Education

The Public Eye: Schools pay search firms to find superintendent candidates

The Public Eye
The Public Eye

Finding a new school district superintendent can be an arduous and expensive process.

Districts host public meetings, advertise in national publications and sift through dozens of résumés before conducting interviews for the position. Once trustees select finalists, they sometimes travel to glean additional information from colleagues of the job candidates.

In many cases, districts are paying tens of thousands of dollars to executive search firms to find potential superintendents.

The area’s largest school district, Elk Grove Unified, is in the midst of an effort to replace Superintendent Steven Ladd, who is retiring on Sept. 12. The 62,000-student district agreed to pay $29,000 to McPherson & Jacobson LLC to conduct the search, as well as cover expenses for travel, advertising, phone calls, background checks and office expenses.

Since Elk Grove Unified hired the firm on July 15, the company has led eight community meetings and 25 smaller gatherings with teachers, students and other stakeholders to help determine the characteristics that community members want in a superintendent. The district also has set up an online survey at www.egusd.net.

Though Ladd has been at the helm for more than nine years, the average superintendent tenure is only 41/2 years nationwide, 31/2years in metropolitan areas, according to Thomas Jacobson, CEO of McPherson & Jacobson. The short terms are due to a number of factors such as the highly political nature of the job and the fact that their bosses on the school board are constantly changing, he said.

Besides attracting candidates and soliciting ideas from the community, executive search companies generally evaluate applications, check references and develop interview questions to be used by the board. Consultants usually arrange interviews and sit in on them.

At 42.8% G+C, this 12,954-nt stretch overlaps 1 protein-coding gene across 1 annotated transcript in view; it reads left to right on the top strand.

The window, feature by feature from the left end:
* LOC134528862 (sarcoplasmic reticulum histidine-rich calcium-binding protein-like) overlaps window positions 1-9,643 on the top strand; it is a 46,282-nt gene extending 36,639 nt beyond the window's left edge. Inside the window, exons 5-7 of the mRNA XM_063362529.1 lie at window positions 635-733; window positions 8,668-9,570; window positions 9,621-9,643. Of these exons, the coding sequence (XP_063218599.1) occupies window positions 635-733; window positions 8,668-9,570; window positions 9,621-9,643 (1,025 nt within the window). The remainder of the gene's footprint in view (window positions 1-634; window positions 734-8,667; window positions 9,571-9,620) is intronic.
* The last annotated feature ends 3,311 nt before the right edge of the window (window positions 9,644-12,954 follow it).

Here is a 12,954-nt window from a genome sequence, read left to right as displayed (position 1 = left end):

Sacramento City Unified’s school board spent six months conducting a search prior to hiring Superintendent José L. Banda, who started in July. The district paid $39,500 to Leadership Associates to find candidates. The firm and school board set up at least 25 meetings with labor groups, community members and other stakeholders, said district spokesman Gabe Ross. The district also conducted a survey of parents, students and staff in multiple languages, he said.

“The consultant’s job was simply to gather and get a good pool of qualified candidates for the board to choose from,” Ross said. “The board made the decision.”

Natomas Unified has undertaken more than its share of superintendent searches in recent years. The district has had five superintendents – including those serving in an interim capacity – in the last five years. In 2011, it agreed to pay $24,950 to Leadership Associates, which helped the district identify current Superintendent Chris Evans, who has just begun his third year with the district.

Twin Rivers Unified hired Steven Martinez – an associate superintendent from Fresno – as superintendent just over a year ago. The district paid CPS HR Consulting $25,300 to find candidates for the job.

The school district, which educates 31,000 students in the North Sacramento area, held four community forums and numerous other smaller meetings to gather information about the leadership skills the residents in the district were seeking. Community members said they wanted a superintendent from outside the school district – and the four former districts that make it up – to avoid favoritism. The district has faced internal political tensions since it was formed through the merger of four districts in 2007.

CPS consultant Pam Derby said a community group with one representative selected by each board member and each union were able to look at the résumés – with personal information redacted – and rank them.

Hiring a search firm allows human resources staff to continue with the daily business of the district, Jacobson said.

“HR is capable of doing it, but I’m convinced that you don’t want the HR department involved in hiring their own boss,” he said.

San Juan Unified and Folsom Cordova Unified are unique among large area districts for hiring internally and forgoing use of a superintendent-search firm. Folsom Cordova in 2010 hired Deborah Bettencourt, who previously served as chief financial officer, while San Juan this year picked Kent A. Kern, who started at the district in 1993 as a middle school teacher.

San Juan Unified, which has had four superintendents in the last nine years, held its own community workshops and surveyed the public online to find out what type of characteristics they would like in a leader. An internal team appointed by the school board worked with trustees to recruit and interview applicants. Community and staff members were invited to participate in interviews.

In Elk Grove, consultants from McPherson & Jacobson will work with the board to establish performance objectives for the new superintendent, according to the firm’s contract.

Considering the number of superintendents the region has seen in recent years, McPherson & Jacobson is offering a guarantee it might regret. The company has agreed to conduct another search for free if the new superintendent leaves within two years.

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